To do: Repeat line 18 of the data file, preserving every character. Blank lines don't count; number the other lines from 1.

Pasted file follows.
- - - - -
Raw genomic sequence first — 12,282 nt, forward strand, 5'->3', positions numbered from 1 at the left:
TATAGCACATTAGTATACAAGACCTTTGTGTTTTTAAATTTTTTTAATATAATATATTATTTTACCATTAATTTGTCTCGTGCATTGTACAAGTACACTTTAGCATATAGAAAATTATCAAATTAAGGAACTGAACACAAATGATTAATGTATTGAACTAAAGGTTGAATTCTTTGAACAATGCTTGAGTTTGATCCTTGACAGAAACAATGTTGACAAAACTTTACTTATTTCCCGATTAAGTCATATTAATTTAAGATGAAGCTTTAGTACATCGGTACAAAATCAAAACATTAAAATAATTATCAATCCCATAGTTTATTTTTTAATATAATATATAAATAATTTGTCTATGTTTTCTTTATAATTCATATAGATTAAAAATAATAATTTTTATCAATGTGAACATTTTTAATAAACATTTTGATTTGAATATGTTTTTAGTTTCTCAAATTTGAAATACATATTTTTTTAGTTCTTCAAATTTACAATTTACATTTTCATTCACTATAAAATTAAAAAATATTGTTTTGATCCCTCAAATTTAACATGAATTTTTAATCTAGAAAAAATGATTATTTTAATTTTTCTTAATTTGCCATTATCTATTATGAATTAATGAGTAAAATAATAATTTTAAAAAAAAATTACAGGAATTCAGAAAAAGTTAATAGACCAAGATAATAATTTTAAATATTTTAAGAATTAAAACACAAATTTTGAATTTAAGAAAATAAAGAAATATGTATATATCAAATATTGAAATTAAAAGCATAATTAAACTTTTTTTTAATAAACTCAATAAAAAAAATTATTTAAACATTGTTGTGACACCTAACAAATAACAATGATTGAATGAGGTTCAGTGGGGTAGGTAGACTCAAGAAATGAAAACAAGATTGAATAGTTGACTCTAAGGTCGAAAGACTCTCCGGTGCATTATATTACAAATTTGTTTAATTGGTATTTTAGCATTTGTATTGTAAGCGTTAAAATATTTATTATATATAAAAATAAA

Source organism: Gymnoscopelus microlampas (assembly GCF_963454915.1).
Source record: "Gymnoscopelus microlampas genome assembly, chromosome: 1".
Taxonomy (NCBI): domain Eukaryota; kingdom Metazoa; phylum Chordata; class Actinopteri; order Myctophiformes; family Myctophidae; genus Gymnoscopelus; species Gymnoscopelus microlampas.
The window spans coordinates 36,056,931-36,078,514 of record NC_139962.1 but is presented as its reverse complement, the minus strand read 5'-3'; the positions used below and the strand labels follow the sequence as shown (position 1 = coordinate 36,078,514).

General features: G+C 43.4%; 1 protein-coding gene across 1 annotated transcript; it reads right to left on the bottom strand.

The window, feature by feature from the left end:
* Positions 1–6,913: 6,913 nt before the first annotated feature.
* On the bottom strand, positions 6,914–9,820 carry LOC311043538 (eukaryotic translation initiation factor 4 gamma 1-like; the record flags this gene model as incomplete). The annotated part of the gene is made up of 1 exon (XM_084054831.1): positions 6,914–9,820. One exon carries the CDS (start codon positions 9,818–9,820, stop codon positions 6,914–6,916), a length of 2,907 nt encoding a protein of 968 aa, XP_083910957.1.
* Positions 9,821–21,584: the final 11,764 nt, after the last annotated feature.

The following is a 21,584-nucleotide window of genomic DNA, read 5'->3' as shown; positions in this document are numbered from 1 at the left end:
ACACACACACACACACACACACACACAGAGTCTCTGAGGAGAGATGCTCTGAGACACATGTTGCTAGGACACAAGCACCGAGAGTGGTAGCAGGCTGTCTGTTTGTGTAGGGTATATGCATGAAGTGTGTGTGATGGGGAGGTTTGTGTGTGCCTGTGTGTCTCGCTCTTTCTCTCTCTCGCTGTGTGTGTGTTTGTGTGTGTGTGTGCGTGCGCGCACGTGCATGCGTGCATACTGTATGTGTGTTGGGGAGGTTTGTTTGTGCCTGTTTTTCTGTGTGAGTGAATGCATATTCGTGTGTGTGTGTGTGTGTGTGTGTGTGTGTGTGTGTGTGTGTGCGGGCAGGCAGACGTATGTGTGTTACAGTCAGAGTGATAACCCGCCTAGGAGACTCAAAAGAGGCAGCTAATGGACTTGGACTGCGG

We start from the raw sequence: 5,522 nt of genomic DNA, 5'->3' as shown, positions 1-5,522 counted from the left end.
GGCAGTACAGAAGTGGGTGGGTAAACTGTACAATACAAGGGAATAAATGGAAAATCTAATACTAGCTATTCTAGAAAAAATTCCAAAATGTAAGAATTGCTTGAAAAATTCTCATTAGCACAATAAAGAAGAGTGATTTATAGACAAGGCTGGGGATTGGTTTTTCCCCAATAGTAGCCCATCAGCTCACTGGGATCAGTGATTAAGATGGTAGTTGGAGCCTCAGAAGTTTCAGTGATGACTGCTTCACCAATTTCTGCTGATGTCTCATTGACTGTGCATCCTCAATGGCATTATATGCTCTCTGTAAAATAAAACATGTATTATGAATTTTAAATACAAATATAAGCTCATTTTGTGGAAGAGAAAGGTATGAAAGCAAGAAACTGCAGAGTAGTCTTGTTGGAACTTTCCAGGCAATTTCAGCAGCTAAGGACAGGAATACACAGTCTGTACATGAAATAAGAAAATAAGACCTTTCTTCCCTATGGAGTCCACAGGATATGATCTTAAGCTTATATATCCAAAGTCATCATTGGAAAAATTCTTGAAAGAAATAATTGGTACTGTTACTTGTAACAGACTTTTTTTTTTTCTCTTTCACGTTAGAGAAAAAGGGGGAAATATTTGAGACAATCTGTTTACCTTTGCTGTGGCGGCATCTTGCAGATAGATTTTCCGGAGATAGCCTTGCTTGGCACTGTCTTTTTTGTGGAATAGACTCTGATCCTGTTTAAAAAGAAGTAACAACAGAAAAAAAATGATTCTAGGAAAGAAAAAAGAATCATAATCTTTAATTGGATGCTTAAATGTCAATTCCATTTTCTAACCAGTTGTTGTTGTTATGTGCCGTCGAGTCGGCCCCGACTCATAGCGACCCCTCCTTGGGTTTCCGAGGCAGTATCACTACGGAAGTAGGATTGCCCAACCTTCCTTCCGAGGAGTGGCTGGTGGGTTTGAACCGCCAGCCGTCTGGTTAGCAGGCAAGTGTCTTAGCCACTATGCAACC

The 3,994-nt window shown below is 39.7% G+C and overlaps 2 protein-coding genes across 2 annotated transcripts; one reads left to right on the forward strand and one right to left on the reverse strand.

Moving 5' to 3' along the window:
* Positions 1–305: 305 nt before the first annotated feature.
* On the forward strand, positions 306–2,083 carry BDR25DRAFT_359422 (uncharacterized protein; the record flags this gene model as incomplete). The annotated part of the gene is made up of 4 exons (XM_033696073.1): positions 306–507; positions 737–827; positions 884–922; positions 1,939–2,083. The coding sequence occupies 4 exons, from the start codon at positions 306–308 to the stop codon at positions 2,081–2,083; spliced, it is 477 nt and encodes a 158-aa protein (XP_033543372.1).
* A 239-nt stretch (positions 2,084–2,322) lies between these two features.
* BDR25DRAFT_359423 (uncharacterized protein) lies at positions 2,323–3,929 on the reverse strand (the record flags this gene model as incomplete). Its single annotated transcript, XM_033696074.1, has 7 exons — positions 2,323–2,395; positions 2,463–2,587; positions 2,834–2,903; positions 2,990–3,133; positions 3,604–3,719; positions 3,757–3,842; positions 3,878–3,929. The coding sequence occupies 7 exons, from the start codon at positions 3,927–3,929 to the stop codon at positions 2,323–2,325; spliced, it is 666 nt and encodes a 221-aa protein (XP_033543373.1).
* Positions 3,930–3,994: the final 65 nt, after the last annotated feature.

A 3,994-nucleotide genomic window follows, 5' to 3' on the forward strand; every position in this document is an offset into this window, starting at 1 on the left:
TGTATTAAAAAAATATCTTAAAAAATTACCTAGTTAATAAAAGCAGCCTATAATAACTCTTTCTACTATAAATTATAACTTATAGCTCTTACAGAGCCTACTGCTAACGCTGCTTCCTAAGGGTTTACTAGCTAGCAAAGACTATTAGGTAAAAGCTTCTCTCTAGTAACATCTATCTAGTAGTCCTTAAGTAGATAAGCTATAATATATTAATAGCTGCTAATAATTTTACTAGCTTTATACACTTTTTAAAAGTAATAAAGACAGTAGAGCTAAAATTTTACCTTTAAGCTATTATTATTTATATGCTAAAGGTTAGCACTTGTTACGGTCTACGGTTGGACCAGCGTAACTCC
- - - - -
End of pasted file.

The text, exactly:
* Positions 1–305: 305 nt before the first annotated feature.